Curriculum-wise, we are all taught the same material for the first three years. The last year we are placed into an AVMA accredited* affiliate school in the U.S. or internationally in Canada, Australia, or Europe.

When I talk to my friends in state schools, we are using the same textbooks. Some of my Ross Vet professors even wrote those textbooks. We are taking the same classes. We are learning the same material. And when it comes to getting the clinical training, we are right beside our stateside counterparts learning the hands-on portion.

Katherine Bausmith , class of ‘22

If anything, Ross Vet provides even more unique, hand-on experiences than the average U.S. veterinary student would receive. For example, at Ross Vet, students are provided the opportunity for hands-on labs with live animals as early as the first semester, whereas this experience may be delayed until years two or three for some U.S. students.

Aside from classes and labs, I have also had several personal experiences that have changed my life as a veterinary student. I am a member of Volunteers for Intercultural and Definitive Adventures (VIDA), which allows students to travel around the island under the supervision of a veterinarian to provide free health services to island pets in need. I have always loved doing volunteer work, and this unique experience helped me understand clinical and non-profit veterinary medicine.  It also strengthened my personal relationship with the local community of St. Kitts and Nevis.

I truly believe that these one-of-a-kind experiences are ones that can only be found at Ross Vet, and have made me a stronger, more resilient veterinary student.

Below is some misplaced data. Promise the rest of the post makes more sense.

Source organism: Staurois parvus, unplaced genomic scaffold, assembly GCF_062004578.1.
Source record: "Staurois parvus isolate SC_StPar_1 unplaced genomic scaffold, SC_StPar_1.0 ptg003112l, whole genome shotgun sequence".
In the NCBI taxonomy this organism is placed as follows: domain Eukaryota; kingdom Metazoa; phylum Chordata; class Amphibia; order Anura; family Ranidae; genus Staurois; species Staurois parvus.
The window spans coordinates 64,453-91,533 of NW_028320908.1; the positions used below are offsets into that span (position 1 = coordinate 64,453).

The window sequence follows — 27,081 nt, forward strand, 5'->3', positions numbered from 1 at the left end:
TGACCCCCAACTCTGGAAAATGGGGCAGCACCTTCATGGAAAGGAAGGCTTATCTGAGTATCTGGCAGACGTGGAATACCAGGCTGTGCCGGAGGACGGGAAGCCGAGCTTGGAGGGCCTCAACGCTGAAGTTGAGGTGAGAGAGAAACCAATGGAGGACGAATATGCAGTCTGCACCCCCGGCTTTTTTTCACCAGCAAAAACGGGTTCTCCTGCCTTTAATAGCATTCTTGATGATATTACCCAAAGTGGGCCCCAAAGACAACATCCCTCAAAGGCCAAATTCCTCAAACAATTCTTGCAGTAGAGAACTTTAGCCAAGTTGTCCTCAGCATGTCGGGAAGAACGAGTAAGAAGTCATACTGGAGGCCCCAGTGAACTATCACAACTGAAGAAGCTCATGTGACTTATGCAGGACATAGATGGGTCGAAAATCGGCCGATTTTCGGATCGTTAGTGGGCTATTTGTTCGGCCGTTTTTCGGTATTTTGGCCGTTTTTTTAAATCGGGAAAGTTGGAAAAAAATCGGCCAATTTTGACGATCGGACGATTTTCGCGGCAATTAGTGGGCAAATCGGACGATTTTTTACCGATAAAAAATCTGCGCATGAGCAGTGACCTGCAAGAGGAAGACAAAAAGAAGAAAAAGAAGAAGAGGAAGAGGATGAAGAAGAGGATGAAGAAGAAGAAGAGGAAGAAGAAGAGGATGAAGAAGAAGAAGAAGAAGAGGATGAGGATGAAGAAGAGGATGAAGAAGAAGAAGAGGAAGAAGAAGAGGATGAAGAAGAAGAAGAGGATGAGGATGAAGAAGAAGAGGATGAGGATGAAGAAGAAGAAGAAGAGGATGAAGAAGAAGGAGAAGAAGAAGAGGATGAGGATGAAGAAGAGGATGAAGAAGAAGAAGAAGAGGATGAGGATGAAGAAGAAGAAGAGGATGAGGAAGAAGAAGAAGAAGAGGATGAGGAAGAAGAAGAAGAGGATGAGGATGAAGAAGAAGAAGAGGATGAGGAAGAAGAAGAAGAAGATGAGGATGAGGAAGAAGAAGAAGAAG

Myth: Island-life and the challenges that can come with attending Caribbean vet schools is not worth it

Truth: Island-life prepares you to be more diverse and resilient as a global health leader

Lauren Darwin, class of ‘22

I decided to move to St. Kitts during my undergraduate studies to experience island life while working on some research projects. I absolutely fell in love with the island and the wildlife. I would do the dishes and look out to Vervet monkeys in front of my window. I’ve been lucky enough to see whales from campus jumping out in the Caribbean Sea as they were migrating through. I can easily go snorkel five minutes from my house and know that I’m going to see a sea turtle. You can’t get this experience everywhere.

I truly believe Rossies are either magic or superheroes, and I am so proud to call myself one. It is not for everyone, that’s for sure. But for those of us who choose this route to receiving a DVM, we know there’s no place like St. Kitts and there’s no place like Ross Vet.

Start your journey now

Now that we’ve debunked some of the myths about attending a Caribbean vet school, you may be curious about what’s next? Be sure to read our blog What is Vet School Like?, where we’ve put together some of your Frequently Asked questions to help you as you begin your journey.

Interested in learning more about a degree in veterinary medicine at Ross Vet?

*Ross University School of Veterinary Medicine confers a Doctor of Veterinary Medicine (DVM) degree, which is accredited by the American Veterinary Medical Association Council on Education (AVMA COE), 1931 N. Meacham Road, Suite 100, Schaumburg, IL 60173, Tel: 800.248.2862. For more information please visit:

The AVMA COE uses defined standards to evaluate veterinary medical education programs, including facilities, clinical resources, curriculum, faculty, student outcomes and research programs. The standards are interpreted and applied by the AVMA COE-accredited veterinary medical education programs in relation to its mission.

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Interested in learning more about a degree in veterinary medicine at Ross Vet?